Like the first book, this one has its share of gross-out moments. When Ellie kisses one of her dates and he bleeds on her face (NOT KIDDING!) I was gagging. But not all her dates are as bad as that one. The book isn't exactly a romance, though Ellie does meet a guy named Nick and date him for most of the book. At first, I thought he was a little *too* perfect, but when his ugly side comes I don't know if English people are different about their view of the word slut, but I was a lot more pissed at Nick than Ellie was. I couldn't believe her friends were telling her to give him another chance. Ugh. No matter what apology, his angry side was inexcusably ugly and misogynistic.

There were some big laughs, too. I was thoroughly absorbed, though it took a few days to get there this time, so I stayed up late reading one night. Ellie and Nick were hooking up, and in the midst of it, they had a disastrous 69 attempt that left me in tears of laughter. I couldn't stop laughing for so long I thought they neighbors might come check on me to see if I'd completely lost my mind. So if you were a fan of the first book and its humor, you will probably like this one as well. Not quite as good, but a strong sophomore effort from Sanghini. I will be waiting patiently for more from this author.

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Wednesday, September 9, 2015

Review Wednesday: Circling the Sun by Paula McLain

Circling the SunCircling the Sun by Paula McLain

My rating: 4 of 5 stars

Received from NetGalley for honest review.

I love this author so much. The Paris Wife was one of my favorite books I've read this decade. This one was also good, but I wouldn't say it's quite as good as McLain's first. But considering how much I loved The Paris Wife, it's a small miracle that this one didn't disappoint me in every way. But it didn't. It was good enough that I loved reading it, but it was also so dense that it took me FOREVER to finish. It's definitely one of those books that people call 'an epic saga' even if it's not. Because it is just so long, and covers such a long time, a huge span of this woman's life and a lot of things that happen during it.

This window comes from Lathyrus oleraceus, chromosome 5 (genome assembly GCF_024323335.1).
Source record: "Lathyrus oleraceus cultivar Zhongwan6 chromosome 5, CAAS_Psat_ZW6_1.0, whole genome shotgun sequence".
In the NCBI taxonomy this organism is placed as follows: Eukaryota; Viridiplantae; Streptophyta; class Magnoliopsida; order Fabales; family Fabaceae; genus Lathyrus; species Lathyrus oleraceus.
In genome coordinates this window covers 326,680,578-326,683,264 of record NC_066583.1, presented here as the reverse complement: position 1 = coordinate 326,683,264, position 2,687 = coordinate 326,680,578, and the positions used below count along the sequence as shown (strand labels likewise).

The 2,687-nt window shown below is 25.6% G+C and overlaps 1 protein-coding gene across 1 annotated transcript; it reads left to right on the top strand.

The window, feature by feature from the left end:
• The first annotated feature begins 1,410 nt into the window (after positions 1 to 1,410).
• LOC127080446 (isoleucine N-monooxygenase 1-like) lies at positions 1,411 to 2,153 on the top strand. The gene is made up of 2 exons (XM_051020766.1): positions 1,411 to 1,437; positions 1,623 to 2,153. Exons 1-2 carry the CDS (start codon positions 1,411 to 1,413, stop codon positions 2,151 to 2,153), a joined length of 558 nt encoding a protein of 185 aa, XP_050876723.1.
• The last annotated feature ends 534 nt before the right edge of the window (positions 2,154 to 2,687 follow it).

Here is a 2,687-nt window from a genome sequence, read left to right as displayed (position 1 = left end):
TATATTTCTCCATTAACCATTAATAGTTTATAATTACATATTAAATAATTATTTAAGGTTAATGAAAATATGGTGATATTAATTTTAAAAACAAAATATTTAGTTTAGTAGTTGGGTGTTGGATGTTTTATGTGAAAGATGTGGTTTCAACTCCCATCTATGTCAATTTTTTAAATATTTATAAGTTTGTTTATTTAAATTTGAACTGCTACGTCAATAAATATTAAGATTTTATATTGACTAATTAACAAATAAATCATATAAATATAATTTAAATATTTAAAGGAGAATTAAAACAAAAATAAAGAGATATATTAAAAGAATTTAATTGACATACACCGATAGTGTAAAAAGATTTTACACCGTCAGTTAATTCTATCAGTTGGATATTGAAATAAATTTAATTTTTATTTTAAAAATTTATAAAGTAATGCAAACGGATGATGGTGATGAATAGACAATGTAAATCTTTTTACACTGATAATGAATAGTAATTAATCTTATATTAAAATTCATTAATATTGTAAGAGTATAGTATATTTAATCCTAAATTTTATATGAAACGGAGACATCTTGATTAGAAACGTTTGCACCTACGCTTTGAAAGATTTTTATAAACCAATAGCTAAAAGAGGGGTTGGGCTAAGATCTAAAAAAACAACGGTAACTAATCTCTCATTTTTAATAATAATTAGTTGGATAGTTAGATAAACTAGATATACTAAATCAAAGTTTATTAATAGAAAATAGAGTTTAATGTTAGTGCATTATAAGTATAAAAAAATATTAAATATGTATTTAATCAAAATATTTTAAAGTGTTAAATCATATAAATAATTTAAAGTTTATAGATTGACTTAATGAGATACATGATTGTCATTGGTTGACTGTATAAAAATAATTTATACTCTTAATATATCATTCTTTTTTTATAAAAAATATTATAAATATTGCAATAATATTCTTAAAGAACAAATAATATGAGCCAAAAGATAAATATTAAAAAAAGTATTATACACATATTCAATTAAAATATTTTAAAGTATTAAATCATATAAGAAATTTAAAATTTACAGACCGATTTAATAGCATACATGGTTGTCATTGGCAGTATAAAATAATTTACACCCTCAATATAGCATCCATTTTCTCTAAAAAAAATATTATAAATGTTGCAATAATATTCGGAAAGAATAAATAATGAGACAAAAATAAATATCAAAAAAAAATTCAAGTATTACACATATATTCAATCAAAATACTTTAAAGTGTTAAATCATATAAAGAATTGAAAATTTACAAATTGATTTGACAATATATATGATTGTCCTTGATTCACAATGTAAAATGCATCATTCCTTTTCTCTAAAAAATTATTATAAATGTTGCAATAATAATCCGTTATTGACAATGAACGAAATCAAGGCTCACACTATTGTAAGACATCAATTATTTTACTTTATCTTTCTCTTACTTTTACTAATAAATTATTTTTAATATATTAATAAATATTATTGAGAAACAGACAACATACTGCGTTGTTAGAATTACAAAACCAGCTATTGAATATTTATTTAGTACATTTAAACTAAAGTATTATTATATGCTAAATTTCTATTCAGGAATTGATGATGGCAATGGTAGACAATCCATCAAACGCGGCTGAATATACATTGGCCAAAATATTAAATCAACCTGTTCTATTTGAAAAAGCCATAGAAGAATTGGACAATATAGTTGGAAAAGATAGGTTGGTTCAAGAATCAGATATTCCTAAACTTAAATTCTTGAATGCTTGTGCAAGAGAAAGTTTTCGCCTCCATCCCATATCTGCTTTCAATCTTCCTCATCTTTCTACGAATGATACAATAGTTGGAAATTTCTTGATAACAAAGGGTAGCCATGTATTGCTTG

I loved all the descriptions of Kenya the most. They were so lovely, as were some of McLain's observations about humans and human nature. It's hard for me to describe such a dense book in a little review. In summary: I love this book, it's beautiful, and you should read it!

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Thursday, June 25, 2015

Guest Post: The Inspiration of Famous Authors, by Hilda Simpson

 Hi, all!
Today I have the privilege of sharing with you a post by a fellow author about fellow authors. Take it away, Hilda!

Hemingway wrote standing, Nabokov used the index cards, Vonnegut recharged with scotch and Murakami with sports. We bring you the most interesting evidence of outstanding writers, on how they created a working day that inspired them.